Recent concerns about time-dependent response changes in broadband seismometers have motivated the need for methods to monitor sensor health at Global Seismographic Network (GSN) stations. We present two new methods for monitoring temporal changes in data quality and instrument response transfer functions that are independent of Earth seismic...Ringler, A.T.; Gee, L.S.; Hutt, C.R.; McNamara, D.E.
OMG earthquake! can twitter improve earthquake response?
[No abstract available]Earle, P.; Guy, M.; Buckmaster, R.; Ostrum, C.; Horvath, S.; Vaughan, A.
Natural Hazards - A National Threat
The USGS Role in Reducing Disaster Losses -- In the United States each year, natural hazards cause hundreds of deaths and cost billions of dollars in disaster aid, disruption of commerce, and destruction of homes and critical infrastructure. Although the number of lives lost to natural hazards each year generally has declined, the economic cost...Geological Survey, U.S.
A deep reef in deep trouble
The well-documented degradation of shallower reefs which are often closer to land and more vulnerable to pollution, sewage and other human-related stressors has led to the suggestion that deeper, more remote offshore reefs could possibly serve as sources of coral and fish larvae to replenish the shallower reefs. Yet, the distribution, status, and...Menza, Charles; Kendall, M.; Rogers, C.; Miller, J.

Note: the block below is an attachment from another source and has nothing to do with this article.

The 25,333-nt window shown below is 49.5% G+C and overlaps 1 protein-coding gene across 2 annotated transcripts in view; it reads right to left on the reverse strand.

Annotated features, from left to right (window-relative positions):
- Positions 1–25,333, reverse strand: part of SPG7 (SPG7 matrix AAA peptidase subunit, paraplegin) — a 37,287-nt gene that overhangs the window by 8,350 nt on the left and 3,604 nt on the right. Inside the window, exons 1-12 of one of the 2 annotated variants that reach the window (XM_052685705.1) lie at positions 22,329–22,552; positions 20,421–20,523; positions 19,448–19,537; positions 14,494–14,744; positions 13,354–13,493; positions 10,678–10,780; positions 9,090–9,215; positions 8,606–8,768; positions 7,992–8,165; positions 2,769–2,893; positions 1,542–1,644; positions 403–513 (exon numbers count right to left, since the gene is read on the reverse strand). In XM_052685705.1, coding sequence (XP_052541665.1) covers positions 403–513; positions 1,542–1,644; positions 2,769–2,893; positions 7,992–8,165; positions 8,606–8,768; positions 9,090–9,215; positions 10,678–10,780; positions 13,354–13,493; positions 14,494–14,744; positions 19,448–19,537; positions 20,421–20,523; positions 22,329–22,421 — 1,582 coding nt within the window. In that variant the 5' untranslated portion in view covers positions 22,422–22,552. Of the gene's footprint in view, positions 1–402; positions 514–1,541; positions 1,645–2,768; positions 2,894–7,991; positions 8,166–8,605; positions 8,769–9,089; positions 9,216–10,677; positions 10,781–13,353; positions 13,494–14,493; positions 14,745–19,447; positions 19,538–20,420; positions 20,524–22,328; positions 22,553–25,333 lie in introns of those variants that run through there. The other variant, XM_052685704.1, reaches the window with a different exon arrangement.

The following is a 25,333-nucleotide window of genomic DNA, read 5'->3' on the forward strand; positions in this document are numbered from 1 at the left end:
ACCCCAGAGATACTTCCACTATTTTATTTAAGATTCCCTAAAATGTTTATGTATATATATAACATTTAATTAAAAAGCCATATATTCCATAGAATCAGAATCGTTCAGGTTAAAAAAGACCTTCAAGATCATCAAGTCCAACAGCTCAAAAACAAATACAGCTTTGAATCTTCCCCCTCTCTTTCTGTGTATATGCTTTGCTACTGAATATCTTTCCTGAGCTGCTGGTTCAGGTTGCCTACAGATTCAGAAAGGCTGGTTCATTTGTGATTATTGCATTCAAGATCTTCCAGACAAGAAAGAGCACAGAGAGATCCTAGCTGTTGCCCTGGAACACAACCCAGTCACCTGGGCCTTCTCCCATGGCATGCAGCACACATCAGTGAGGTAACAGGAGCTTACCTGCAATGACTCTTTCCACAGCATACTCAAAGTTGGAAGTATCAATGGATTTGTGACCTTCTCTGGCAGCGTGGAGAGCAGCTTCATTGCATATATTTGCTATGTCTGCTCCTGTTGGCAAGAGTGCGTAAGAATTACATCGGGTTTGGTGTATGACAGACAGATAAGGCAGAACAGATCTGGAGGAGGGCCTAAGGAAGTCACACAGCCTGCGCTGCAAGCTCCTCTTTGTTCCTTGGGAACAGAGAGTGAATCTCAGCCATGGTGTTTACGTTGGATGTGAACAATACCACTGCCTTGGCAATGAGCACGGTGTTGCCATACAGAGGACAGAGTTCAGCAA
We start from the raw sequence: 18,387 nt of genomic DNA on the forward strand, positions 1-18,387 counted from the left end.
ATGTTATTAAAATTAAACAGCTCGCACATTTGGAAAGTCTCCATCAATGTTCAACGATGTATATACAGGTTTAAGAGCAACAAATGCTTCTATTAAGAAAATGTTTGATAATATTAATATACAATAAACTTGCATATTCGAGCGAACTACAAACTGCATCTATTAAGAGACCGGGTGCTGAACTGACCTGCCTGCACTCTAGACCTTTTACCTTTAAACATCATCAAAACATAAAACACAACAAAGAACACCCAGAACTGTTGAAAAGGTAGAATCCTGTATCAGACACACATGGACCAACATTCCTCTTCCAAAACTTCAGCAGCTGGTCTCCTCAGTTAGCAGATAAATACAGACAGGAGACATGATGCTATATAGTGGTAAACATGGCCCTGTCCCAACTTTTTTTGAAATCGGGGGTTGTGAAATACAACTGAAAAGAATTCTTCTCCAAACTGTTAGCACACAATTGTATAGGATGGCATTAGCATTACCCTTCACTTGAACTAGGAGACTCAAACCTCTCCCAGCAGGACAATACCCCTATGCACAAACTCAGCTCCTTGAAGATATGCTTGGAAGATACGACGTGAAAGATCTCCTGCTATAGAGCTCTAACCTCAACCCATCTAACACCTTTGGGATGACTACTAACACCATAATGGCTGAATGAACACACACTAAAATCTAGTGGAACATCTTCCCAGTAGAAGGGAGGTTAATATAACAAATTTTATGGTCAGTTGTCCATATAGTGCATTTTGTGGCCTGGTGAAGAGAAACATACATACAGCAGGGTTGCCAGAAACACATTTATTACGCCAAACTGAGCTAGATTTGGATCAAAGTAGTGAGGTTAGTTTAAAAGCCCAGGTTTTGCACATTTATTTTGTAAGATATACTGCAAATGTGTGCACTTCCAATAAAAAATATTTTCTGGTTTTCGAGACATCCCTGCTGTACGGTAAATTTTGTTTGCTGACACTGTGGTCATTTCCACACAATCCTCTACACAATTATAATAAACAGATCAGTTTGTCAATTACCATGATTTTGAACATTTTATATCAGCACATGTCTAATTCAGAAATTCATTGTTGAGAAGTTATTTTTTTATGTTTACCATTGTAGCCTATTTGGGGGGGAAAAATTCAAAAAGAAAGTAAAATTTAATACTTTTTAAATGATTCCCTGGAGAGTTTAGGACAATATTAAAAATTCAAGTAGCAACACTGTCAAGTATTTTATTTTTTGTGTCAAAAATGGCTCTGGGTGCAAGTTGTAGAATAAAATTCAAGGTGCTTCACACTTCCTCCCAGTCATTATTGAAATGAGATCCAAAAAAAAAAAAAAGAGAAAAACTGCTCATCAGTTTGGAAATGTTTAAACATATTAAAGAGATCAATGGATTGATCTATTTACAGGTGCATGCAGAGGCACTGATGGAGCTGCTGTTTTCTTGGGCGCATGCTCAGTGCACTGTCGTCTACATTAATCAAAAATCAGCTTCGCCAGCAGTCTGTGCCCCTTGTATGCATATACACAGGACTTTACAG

Hurricanes 2004: An overview of their characteristics and coastal change
Four hurricanes battered the state of Florida during 2004, the most affecting any state since Texas endured four in 1884. Each of the storms changed the coast differently. Average shoreline change within the right front quadrant of hurricane force winds varied from 1 m of shoreline advance to 20 m of retreat, whereas average sand volume change...Sallenger, Asbury H.; Stockdon, Hilary; Fauver, Laura A.; Hansen, Mark; Thompson, David; Wright, C. Wayne; Lillycrop, Jeff
Experimental Investigations Regarding the Use of Sand as an Inhibitor of Air Convection in Deep Seismic Boreholes
INTRODUCTION Tilt has been the nemesis of horizontal long period seismology since its inception. Modern horizontal long period seismometers with their long natural periods are incredibly sensitive to tilt. They can sense tilts smaller than 10 -11 radians. To most readers, this is just a very very small number, so we will begin with an example...Holcomb, L. Gary; Sandoval, Leo; Hutt, Bob